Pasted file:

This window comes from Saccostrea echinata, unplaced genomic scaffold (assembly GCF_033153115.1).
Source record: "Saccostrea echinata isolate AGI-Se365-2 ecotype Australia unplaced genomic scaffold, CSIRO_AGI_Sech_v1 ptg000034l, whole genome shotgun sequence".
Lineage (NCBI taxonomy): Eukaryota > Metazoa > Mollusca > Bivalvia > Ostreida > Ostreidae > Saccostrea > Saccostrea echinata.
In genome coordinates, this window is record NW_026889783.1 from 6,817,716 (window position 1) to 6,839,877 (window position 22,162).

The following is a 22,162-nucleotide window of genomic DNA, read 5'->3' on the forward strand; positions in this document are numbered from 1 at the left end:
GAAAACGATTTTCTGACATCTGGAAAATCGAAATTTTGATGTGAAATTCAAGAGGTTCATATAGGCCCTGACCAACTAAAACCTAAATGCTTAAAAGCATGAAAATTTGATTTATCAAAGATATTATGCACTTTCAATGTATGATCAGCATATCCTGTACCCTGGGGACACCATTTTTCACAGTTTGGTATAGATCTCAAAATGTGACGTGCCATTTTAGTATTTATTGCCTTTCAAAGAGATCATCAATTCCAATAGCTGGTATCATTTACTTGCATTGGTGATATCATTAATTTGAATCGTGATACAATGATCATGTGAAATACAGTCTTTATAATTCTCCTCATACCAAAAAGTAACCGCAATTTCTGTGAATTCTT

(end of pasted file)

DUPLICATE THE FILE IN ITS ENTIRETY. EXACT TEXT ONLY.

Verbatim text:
This window comes from Saccostrea echinata, unplaced genomic scaffold (assembly GCF_033153115.1).
Source record: "Saccostrea echinata isolate AGI-Se365-2 ecotype Australia unplaced genomic scaffold, CSIRO_AGI_Sech_v1 ptg000034l, whole genome shotgun sequence".
Lineage (NCBI taxonomy): Eukaryota > Metazoa > Mollusca > Bivalvia > Ostreida > Ostreidae > Saccostrea > Saccostrea echinata.
In genome coordinates, this window is record NW_026889783.1 from 6,817,716 (window position 1) to 6,839,877 (window position 22,162).

The following is a 22,162-nucleotide window of genomic DNA, read 5'->3' on the forward strand; positions in this document are numbered from 1 at the left end:
GAAAACGATTTTCTGACATCTGGAAAATCGAAATTTTGATGTGAAATTCAAGAGGTTCATATAGGCCCTGACCAACTAAAACCTAAATGCTTAAAAGCATGAAAATTTGATTTATCAAAGATATTATGCACTTTCAATGTATGATCAGCATATCCTGTACCCTGGGGACACCATTTTTCACAGTTTGGTATAGATCTCAAAATGTGACGTGCCATTTTAGTATTTATTGCCTTTCAAAGAGATCATCAATTCCAATAGCTGGTATCATTTACTTGCATTGGTGATATCATTAATTTGAATCGTGATACAATGATCATGTGAAATACAGTCTTTATAATTCTCCTCATACCAAAAAGTAACCGCAATTTCTGTGAATTCTT